If you really don't want to give up milk, find yourself a local raw milk farm and by it directly from the farm. Probably the best overall for you. WAPF is huge on the benefits of unpasteurized milk and you can find your closest seller here: Where Can I Find Real (Raw) Milk?
    Thank you for that website!!!

    Found a place right up the road with grass-fed beef, and free-range poultry and all associated products (eggs, butter, yogurt, etc.)! Don't have to drive halfway across town anymore -- which I actually wasn't doing because, well...I had to drive halfway across town

  8. #18
    pklopp's Avatar
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    Milk is a functional food intended to help infants to thrive, that is, to grow. Growth is only possible when the infant assimilates their food, the milk, easily. Assimilation of nutrients is driven by insulin. Type I diabetics, that is those who are insulin dependent, prior to the invention of synthetic insulin would starve to death. One symptom of type I diabetes is hyperphagia, or ravenous hunger, driven by the underlying pathology where irrespective of the amount of food ingested, none is assimilated.

    So, if you were to produce a food intended to promote infant growth you would probably load it up with the necessary fats, carbohydrates, definitely protein, and throw in some immune system promoting factors, just to be on the safe side. Then, the next crucial step is to make absolutely certain that it is insulinogenic so that the infant has a strong insulin response which leads to assimilation of the meal. Our first order of business is growth, we can worry about the baby fat later.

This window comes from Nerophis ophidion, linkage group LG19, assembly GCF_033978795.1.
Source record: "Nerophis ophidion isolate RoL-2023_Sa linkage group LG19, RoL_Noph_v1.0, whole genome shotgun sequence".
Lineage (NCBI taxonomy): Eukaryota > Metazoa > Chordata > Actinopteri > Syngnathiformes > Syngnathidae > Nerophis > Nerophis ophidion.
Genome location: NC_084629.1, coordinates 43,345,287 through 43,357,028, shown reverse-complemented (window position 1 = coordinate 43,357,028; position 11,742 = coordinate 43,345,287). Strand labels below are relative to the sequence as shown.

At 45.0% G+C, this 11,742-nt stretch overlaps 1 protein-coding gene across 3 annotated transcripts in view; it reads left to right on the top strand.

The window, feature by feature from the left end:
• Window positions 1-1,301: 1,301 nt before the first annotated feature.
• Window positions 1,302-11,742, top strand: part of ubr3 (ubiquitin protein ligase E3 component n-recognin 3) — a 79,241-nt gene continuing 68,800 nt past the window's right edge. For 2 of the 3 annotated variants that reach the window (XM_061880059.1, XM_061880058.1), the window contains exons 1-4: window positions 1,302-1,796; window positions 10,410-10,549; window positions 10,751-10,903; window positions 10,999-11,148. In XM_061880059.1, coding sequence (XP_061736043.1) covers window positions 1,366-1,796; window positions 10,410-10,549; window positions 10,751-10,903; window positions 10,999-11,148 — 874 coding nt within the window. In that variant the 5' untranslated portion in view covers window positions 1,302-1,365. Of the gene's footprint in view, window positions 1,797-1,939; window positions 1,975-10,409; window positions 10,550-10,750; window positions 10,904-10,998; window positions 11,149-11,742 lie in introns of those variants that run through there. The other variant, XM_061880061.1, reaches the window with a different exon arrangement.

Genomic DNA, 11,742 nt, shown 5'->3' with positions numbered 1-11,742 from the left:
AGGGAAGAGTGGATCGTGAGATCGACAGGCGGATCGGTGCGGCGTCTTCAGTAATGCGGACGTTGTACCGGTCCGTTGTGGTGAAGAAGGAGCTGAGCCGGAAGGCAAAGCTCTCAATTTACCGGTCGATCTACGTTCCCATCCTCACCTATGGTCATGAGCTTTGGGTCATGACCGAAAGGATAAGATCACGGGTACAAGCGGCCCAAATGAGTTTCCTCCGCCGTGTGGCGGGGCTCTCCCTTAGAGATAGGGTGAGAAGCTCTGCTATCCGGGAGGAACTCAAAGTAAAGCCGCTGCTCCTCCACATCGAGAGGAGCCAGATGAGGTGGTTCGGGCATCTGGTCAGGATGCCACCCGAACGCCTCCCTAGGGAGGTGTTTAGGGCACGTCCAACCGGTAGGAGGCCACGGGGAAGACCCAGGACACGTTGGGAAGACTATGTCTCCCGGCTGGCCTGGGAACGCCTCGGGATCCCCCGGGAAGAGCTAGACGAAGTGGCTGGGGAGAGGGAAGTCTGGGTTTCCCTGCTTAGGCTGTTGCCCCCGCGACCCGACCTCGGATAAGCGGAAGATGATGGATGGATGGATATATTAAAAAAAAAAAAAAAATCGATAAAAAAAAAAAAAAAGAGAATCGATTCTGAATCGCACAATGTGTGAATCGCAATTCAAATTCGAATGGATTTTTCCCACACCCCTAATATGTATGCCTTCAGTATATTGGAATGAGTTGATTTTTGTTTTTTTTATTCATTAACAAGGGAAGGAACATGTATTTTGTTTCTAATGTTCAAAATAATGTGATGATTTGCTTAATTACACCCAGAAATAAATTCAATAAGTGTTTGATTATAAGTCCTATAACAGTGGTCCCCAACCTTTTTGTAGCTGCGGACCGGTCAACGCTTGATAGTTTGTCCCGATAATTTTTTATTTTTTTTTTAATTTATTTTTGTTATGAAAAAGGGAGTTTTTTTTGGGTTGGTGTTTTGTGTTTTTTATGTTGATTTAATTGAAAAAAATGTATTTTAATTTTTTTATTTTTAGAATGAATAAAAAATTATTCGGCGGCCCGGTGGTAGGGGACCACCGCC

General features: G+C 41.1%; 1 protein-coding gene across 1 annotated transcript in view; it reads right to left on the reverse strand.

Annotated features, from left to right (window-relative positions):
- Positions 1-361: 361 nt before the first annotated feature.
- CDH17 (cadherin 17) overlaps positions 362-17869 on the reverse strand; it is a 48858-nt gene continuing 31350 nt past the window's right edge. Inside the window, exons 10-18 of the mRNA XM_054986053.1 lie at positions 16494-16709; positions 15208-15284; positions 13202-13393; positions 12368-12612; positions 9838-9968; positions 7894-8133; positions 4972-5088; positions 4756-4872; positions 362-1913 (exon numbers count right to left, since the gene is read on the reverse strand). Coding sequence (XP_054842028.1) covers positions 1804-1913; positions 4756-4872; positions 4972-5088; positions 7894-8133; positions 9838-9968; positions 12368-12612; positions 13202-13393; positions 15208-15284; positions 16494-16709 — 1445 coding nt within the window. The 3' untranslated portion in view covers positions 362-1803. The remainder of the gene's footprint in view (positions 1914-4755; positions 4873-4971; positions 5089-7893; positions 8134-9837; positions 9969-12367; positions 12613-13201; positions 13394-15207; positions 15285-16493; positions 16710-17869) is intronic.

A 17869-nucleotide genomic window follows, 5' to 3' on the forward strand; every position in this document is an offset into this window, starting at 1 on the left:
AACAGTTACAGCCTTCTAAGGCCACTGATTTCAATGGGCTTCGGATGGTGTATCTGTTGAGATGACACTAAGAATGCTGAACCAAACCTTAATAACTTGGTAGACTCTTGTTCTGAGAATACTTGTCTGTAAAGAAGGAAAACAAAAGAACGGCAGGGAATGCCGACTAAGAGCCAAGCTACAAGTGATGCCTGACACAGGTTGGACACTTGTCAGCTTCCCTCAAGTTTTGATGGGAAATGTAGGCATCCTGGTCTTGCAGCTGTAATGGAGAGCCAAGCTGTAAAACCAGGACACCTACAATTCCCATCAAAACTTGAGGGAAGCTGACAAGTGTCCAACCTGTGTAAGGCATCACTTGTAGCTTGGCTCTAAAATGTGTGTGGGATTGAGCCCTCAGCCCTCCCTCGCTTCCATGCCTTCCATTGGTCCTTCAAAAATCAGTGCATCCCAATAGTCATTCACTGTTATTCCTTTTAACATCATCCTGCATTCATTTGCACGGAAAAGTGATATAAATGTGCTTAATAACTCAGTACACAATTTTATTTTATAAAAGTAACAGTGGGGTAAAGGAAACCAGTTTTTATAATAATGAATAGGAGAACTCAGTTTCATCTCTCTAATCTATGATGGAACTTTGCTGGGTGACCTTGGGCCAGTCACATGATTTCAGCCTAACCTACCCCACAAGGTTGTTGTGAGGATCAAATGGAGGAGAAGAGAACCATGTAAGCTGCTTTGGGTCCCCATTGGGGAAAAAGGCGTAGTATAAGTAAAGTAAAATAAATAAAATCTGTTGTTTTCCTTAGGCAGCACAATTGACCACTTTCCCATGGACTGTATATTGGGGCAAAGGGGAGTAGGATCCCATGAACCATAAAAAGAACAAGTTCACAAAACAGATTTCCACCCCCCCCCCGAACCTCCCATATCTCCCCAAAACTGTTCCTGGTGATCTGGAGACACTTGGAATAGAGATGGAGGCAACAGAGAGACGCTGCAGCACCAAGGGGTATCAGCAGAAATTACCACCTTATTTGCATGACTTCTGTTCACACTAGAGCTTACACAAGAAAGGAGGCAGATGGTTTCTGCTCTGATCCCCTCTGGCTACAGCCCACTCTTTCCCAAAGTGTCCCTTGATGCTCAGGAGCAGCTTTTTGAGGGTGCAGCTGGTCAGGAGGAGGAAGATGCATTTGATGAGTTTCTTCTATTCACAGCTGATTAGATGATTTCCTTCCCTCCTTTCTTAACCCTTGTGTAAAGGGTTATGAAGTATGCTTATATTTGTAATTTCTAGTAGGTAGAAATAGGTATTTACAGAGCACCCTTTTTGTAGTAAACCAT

The above analytical framework then suggests that milk would be highly insulinogenic, and this does in fact seem to empirically be the case.

    Unfortunately, I have yet to track down the entire doctoral thesis, but from the abstract:

    Recent data suggest that certain proteins and protein-containing foods e.g. milk, may exert insulinotrophic effects in healthy subjects, without a concomitant postprandial hyperglycaemia.
    Translating the seemingly obligatory academic speak into regular folk english ... milk stimulates insulin production without an increase in blood sugar levels.

    Dairy proteins, in particular the whey protein fraction, were found to be potent insulin secretagogues in healthy subjects
    But, it gets better. This study found that:

    Casein added to a fatty meal lowers free fatty acids markedly in the postprandial and postabsorption phases, probably via its insulinotropic activity.
    Free fatty acids (FFAs) in your blood are a good thing, because that means that they are available to be consumed for energy by every mitochondria containing cell in your body, which pretty much means every cell with the notable exception of red blood cells. Decreasing FFAs in your bloodstream, particularly after a high fat meal, is a decidedly bad thing because we can conclude that the FFAs that you've just ingested have been stored. Again, this is not a problem if you are principally concerned with acquiring baby fat that you can shed later.